There’s a really good survey I always like to quote, which came out in 2020, call the Zeno Strength of Purpose study. They surveyed eight markets – US, UK, Canada, France, India, China, Singapore and Malaysia – and 8,000 people. Seventy-five percent of respondents said if they felt a company was greenwashing, they would vote with their wallet and go elsewhere. They wouldn’t give that brand a second chance. And 76% of respondents said they wanted to see CEOs walk their talk, to really embody the brand and the business. We’ve also seen this during the early stages of the COVID-19 pandemic, where certain brands have actually performed better than certain governments in delivering relief to frontline health and care workers. In Paris, we had some of the luxury brands like Prada pivot, and instead of producing couture, produce and deliver hand sanitizer to frontline workers. We’ve seen this change across different regions, in different countries. The pandemic has really accelerated CSR.

What is the “triple bottom line” and how does it affect a company’s prospects for investors?

The “triple bottom line” has been around for a long time now. It means “people, planet, profit.” All these three things work in unison together. You don’t put one before the other. Research shows more and more investors are looking to invest in companies that have strong CSR values. The reason is very simple: because they’re low risk. There’s less chance of those companies needing crisis management and they perform better. They have loyal customers, they retain staff, they are attracting new talent. All this makes for profit and are all good returns on investment, all good KPIs – which are all those corporate buzzwords that we like to say; these are all things that investors are looking for.

You say in your book that CSR is especially important to younger people – is this influencing where they work as much as what they want to buy?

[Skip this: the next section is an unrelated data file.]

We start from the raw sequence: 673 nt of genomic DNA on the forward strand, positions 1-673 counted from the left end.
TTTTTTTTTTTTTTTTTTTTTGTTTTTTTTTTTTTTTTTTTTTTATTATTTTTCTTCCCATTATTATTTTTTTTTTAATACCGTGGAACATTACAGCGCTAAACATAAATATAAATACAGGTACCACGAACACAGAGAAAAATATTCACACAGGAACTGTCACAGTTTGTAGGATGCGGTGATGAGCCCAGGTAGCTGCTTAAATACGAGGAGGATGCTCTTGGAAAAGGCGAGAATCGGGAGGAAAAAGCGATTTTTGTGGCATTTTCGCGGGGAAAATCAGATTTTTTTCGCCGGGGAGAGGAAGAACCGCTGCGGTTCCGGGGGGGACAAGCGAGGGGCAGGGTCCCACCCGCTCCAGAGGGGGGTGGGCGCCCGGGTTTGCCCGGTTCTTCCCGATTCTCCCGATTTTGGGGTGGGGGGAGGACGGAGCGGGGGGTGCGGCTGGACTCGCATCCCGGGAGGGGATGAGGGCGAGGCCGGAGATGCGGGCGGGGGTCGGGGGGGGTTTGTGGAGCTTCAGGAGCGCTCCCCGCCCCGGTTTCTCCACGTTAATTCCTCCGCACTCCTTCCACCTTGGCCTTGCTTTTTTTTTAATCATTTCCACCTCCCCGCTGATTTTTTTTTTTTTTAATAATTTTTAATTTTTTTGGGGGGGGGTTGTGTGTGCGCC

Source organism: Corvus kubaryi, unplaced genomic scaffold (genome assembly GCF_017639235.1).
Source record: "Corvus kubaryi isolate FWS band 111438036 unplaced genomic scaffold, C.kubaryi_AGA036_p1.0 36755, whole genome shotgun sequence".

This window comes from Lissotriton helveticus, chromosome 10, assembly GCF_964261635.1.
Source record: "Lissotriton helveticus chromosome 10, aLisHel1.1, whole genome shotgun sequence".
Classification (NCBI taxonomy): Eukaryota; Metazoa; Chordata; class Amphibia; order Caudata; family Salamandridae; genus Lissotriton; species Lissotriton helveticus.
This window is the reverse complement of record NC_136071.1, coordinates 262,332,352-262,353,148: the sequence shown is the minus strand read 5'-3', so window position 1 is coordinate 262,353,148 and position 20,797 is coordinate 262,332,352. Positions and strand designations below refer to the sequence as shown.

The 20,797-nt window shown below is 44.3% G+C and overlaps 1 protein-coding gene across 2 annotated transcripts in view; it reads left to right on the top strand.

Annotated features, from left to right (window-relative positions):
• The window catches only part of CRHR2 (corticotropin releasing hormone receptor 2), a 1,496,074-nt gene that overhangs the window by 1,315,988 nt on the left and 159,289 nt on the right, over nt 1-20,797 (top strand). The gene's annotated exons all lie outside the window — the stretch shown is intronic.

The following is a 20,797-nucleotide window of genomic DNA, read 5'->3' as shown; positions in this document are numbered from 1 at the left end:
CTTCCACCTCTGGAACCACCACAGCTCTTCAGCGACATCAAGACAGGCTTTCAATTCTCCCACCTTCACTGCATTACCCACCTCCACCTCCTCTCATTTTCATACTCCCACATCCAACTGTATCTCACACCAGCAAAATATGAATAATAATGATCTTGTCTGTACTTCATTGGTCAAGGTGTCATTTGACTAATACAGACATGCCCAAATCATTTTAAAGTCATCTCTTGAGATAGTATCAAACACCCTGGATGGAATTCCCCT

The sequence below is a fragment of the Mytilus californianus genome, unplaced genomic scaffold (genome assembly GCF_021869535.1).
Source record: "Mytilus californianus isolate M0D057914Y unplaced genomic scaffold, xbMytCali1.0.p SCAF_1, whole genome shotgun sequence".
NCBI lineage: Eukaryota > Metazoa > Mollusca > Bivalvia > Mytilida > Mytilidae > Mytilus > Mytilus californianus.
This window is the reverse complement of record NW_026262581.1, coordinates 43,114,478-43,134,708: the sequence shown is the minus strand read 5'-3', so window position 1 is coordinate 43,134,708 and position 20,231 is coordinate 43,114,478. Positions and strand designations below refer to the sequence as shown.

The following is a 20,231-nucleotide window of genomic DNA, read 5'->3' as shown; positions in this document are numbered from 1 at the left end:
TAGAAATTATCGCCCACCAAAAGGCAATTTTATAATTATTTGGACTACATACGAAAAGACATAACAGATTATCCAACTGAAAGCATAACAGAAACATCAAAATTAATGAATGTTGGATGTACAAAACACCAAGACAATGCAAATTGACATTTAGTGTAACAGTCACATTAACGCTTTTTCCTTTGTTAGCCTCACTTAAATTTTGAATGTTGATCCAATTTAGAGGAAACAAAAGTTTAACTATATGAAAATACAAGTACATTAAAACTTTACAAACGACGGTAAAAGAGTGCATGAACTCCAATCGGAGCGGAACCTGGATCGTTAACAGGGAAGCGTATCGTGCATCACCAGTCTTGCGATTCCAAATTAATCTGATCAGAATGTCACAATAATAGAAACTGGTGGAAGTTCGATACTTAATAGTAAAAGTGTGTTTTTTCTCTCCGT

Oh, absolutely. And again, data is showing that. The next generation want to make a difference. They don’t want to work for organizations that are not doing right by the planet. It’s that simple. They really want to work with brands and businesses that have purpose, that they feel good about. They then give their loyalty. They stay. Companies are also attracting the best talent that way. In the book, I did an interview with Mark Holden from Holden and Partners, a company that advises individuals and companies how to invest their money sustainably. He says the next generation is also really pressuring their parents and grandparents to invest ethically. So, you know, they’re doing it from all angles. And just very quickly on that, I was at COP26 (the UN’s 2021 Climate Summit in Glasgow) and these are some of the conversations that were happening there. We’ve had the conscious consumer for some time now and we’re aware of the conscious consumer.

Now we have the rise of the conscious employee, the conscious CEO, and what we also now call the conscious activist.

Sangeeta Waldron

Do you foresee activist investors for climate crisis as millennials and generation Z get more economic strength?

Yes, that’s happening already. For example, while India has the second-largest population in the world, it also has the highest number of social entrepreneurs in the world, who really want to make a positive difference. This next generation wants better. It makes sense.